Dr. Seward's Diary.
11 September.—This afternoon I went over to Hillingham. Found Van Helsing in excellent spirits, and Lucy much better. Shortly after I had arrived, a big parcel from abroad came for the Professor. He opened it with much impressment—assumed, of course—and showed a great bundle of white flowers.
"These are for you, Miss Lucy," he said.
"For me? Oh, Dr. Van Helsing!"
"Yes, my dear, but not for you to play with. These are medicines." Here Lucy made a wry face. "Nay, but they are not to take in a decoction or in nauseous form, so you need not snub that so charming nose, or I shall point out to my friend Arthur what woes he may have to endure in seeing so much beauty that he so loves so much distort. Aha, my pretty miss, that bring the so nice nose all straight again. This is medicinal, but you do not know how. I put him in your window, I make pretty wreath, and hang him round your neck, so that you sleep well. Oh yes! they, like the lotus flower, make your trouble forgotten. It smell so like the waters of Lethe, and of that fountain of youth that the Conquistadores sought for in the Floridas, and find him all too late."
Whilst he was speaking, Lucy had been examining the flowers and smelling them. Now she threw them down, saying, with half-laughter, and half-disgust:—
"Oh, Professor, I believe you are only putting up a joke on me. Why, these flowers are only common garlic."
To my surprise, Van Helsing rose up and said with all his sternness, his iron jaw set and his bushy eyebrows meeting:—
"No trifling with me! I never jest! There is grim purpose in all I do; and I warn you that you do not thwart me. Take care, for the sake of others if not for your own." Then seeing poor Lucy scared, as she might well be, he went on more gently: "Oh, little miss, my dear, do not fear me. I only do for your good; but there is much virtue to you in those so common flowers. See, I place them myself in your room. I make myself the wreath that you are to wear. But hush! no telling to others that make so inquisitive questions. We must obey, and silence is a part of obedience; and obedience is to bring you strong and well into loving arms that wait for you. Now sit still awhile. Come with me, friend John, and you shall help me deck the room with my garlic, which is all the way from Haarlem, where my friend Vanderpool raise herb in his glass-houses all the year. I had to telegraph yesterday, or they would not have been here."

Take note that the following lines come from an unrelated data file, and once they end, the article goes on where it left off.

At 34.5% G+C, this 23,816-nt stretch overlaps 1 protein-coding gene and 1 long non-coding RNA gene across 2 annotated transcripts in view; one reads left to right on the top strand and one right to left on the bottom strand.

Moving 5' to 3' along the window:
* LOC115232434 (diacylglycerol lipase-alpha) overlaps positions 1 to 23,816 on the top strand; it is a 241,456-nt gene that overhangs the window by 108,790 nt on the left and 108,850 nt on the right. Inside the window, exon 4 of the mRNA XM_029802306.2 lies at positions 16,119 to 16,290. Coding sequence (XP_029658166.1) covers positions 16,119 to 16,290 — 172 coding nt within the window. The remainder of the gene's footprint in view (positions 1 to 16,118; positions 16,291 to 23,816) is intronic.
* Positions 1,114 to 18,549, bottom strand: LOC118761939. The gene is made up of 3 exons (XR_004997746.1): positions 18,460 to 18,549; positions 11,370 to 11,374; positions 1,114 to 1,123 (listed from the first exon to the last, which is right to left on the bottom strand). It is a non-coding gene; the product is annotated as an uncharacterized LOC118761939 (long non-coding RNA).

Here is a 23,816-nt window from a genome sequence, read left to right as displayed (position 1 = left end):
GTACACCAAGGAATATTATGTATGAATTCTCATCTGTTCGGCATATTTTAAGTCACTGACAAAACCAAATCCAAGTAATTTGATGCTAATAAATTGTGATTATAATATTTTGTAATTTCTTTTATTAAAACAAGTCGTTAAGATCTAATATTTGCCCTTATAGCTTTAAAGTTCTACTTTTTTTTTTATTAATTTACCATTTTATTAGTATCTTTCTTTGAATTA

We went into the room, taking the flowers with us. The Professor's actions were certainly odd and not to be found in any pharmacopoeia that I ever heard of. First he fastened up the windows and latched them securely; next, taking a handful of the flowers, he rubbed them all over the sashes, as though to ensure that every whiff of air that might get in would be laden with the garlic smell. Then with the wisp he rubbed all over the jamb of the door, above, below, and at each side, and round the fireplace in the same way. It all seemed grotesque to me, and presently I said:—
"Well, Professor, I know you always have a reason for what you do, but this certainly puzzles me. It is well we have no sceptic here, or he would say that you were working some spell to keep out an evil spirit."
"Perhaps I am!" he answered quietly as he began to make the wreath which Lucy was to wear round her neck.
We then waited whilst Lucy made her toilet for the night, and when she was in bed he came and himself fixed the wreath of garlic round her neck. The last words he said to her were:—
"Take care you do not disturb it; and even if the room feel close, do not to-night open the window or the door."
"I promise," said Lucy, "and thank you both a thousand times for all your kindness to me! Oh, what have I done to be blessed with such friends?"
As we left the house in my fly, which was waiting, Van Helsing said:—
"To-night I can sleep in peace, and sleep I want—two nights of travel, much reading in the day between, and much anxiety on the day to follow, and a night to sit up, without to wink. To-morrow in the morning early you call for me, and we come together to see our pretty miss, so much more strong for my 'spell' which I have work. Ho! ho!"
He seemed so confident that I, remembering my own confidence two nights before and with the baneful result, felt awe and vague terror. It must have been my weakness that made me hesitate to tell it to my friend, but I felt it all the more, like unshed tears.